A letter from 55 churches, unions, businesses and organizations in the Cowichan Valley has been sent to all five of the region’s local governments asking them to follow through on plans to deal with climate change.
The letter asks the local governments to provide a written update to the public on specific actions being taken to reduce local emissions to net zero by 2050, and claims that the Municipality of North Cowichan is, so far, the only local government doing a more comprehensive analysis of its climate impacts and plans with an update to its Climate and Energy Action Plan.
The letter said that last year, three out of the five local governments, including the City of Duncan, Municipality of North Cowichan and the Cowichan Valley Regional District, declared or acknowledged an ongoing climate emergency, while the other two, the towns of Lake Cowichan and Ladysmith, also made statements of support.
It said local governments in other jurisdictions, including Kamloops and Halifax, have done good work reducing emissions in their operations and on adapting to climate impacts.
“But the bulk of the problem remains unsolved,” said Jane Kilthei of One Cowichan, one of the groups that signed the letter.
“They keep approving sprawling developments far from services when we need compact walkable and bikeable neighbourhoods to bring emissions down. Local government has the jurisdiction and they need to act.”
One Cowichan released a 10-point checklist last year that covered issues from land use and urban sprawl to transportation and energy efficiency to measure the progress of local governments towards climate emergency action.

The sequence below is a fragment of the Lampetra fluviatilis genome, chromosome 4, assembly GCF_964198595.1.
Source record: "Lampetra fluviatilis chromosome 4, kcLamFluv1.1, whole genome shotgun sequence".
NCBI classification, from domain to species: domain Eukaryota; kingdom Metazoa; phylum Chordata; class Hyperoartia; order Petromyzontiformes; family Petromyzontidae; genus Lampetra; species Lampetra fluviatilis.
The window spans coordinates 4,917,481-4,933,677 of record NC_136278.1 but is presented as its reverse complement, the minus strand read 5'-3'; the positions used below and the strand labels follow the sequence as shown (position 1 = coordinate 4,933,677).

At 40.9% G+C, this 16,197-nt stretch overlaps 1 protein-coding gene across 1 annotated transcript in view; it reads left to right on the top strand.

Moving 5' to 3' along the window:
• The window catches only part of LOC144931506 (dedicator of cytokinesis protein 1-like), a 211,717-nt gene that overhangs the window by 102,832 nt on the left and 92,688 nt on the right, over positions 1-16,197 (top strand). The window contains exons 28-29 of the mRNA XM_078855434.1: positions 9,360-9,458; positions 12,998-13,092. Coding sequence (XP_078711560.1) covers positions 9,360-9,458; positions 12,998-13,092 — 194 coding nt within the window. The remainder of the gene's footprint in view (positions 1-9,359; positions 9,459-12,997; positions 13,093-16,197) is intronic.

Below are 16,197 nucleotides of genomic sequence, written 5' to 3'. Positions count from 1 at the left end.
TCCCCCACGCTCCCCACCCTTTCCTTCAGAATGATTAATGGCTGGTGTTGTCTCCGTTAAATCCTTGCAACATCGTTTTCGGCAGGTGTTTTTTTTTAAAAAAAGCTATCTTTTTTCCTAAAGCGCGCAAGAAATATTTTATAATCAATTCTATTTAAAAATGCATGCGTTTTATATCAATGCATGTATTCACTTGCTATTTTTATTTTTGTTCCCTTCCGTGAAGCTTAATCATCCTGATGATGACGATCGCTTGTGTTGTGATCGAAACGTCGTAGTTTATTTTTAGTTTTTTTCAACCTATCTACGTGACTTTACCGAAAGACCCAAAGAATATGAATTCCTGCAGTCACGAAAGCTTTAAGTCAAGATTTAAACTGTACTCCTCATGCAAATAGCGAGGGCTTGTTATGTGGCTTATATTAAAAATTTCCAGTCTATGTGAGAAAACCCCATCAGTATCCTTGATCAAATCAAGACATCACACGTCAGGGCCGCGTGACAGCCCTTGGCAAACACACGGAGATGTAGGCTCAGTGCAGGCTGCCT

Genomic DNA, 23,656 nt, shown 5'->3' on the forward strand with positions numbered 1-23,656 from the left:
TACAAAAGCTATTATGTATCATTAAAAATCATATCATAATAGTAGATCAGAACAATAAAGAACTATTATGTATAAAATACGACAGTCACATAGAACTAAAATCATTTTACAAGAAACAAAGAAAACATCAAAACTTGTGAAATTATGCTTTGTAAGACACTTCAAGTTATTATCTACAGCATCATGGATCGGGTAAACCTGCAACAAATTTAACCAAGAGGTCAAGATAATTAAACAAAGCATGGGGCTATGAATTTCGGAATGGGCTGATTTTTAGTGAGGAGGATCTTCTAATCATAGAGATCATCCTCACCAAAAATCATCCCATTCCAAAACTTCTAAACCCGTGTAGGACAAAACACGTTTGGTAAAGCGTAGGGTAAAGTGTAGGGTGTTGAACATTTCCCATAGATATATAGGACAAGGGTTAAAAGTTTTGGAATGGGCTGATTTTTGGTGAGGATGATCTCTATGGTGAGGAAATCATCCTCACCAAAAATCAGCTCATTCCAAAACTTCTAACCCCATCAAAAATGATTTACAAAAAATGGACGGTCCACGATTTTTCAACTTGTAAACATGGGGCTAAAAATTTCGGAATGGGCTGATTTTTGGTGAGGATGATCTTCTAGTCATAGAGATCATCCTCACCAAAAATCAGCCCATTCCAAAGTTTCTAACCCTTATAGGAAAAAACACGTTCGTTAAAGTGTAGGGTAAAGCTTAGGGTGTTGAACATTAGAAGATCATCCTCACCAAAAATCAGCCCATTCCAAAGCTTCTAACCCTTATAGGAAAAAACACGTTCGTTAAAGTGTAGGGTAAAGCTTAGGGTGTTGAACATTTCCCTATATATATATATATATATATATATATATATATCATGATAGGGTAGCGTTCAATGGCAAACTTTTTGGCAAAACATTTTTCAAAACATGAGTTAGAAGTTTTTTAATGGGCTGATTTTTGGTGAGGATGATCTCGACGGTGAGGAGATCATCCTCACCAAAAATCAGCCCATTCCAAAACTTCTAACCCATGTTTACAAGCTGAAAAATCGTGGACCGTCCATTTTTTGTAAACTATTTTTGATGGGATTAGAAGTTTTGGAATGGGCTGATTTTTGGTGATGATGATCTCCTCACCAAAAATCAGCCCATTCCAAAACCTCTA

The letter sent this week acknowledges that the COVID-19 pandemic has prevented action on climate change in the past six months, but action can wait no longer.
“We cannot let the climate crises continue to worsen at its current rate,” said Katia Bannister of the Cowichan Valley Earth Guardians, another one of the signatories to the letter.
“We need government action now.”
The letter said that so far, 2020 has seen devastating fires in Australia, massive flooding in China, India, and Bangladesh, record-high temperatures and ice loss in the Arctic, and a stronger-than-average hurricane season emerging on the U.S. and Canada’s Atlantic coast.
The letter went on to say that locally, while the Cowichan River has remained higher this summer than the past few years, the Koksilah River is running low, putting irrigation at risk for dairy farmers in the area.
“Unfortunately, the climate crisis hasn’t taken a break due to COVID-19,” said Sandy McPherson of Transition Cowichan, which also signed the letter.
“We thank our local governments for their good work on the virus and now ask that they extend that same urgency to reducing local emissions.”
Aaron Stone is the mayor of Ladysmith and the chairman of the CVRD, in which all the local governments have representation.
He said work by the CVRD dealing with climate change is ongoing, and the letter from the groups will likely be part of the discussion at the CVRD board’s next meeting in September.
Stone said he will refrain from commenting on the letter until the board has had that discussion.
“I appreciate desire for a report on the issue by the groups who signed the letter, but there is work going on through our climate adaption plan and we’ll hear about that when our board meetings resume in September,” he said.
“The issue will also be on the agenda in the first council meeting in September in Ladysmith as well.”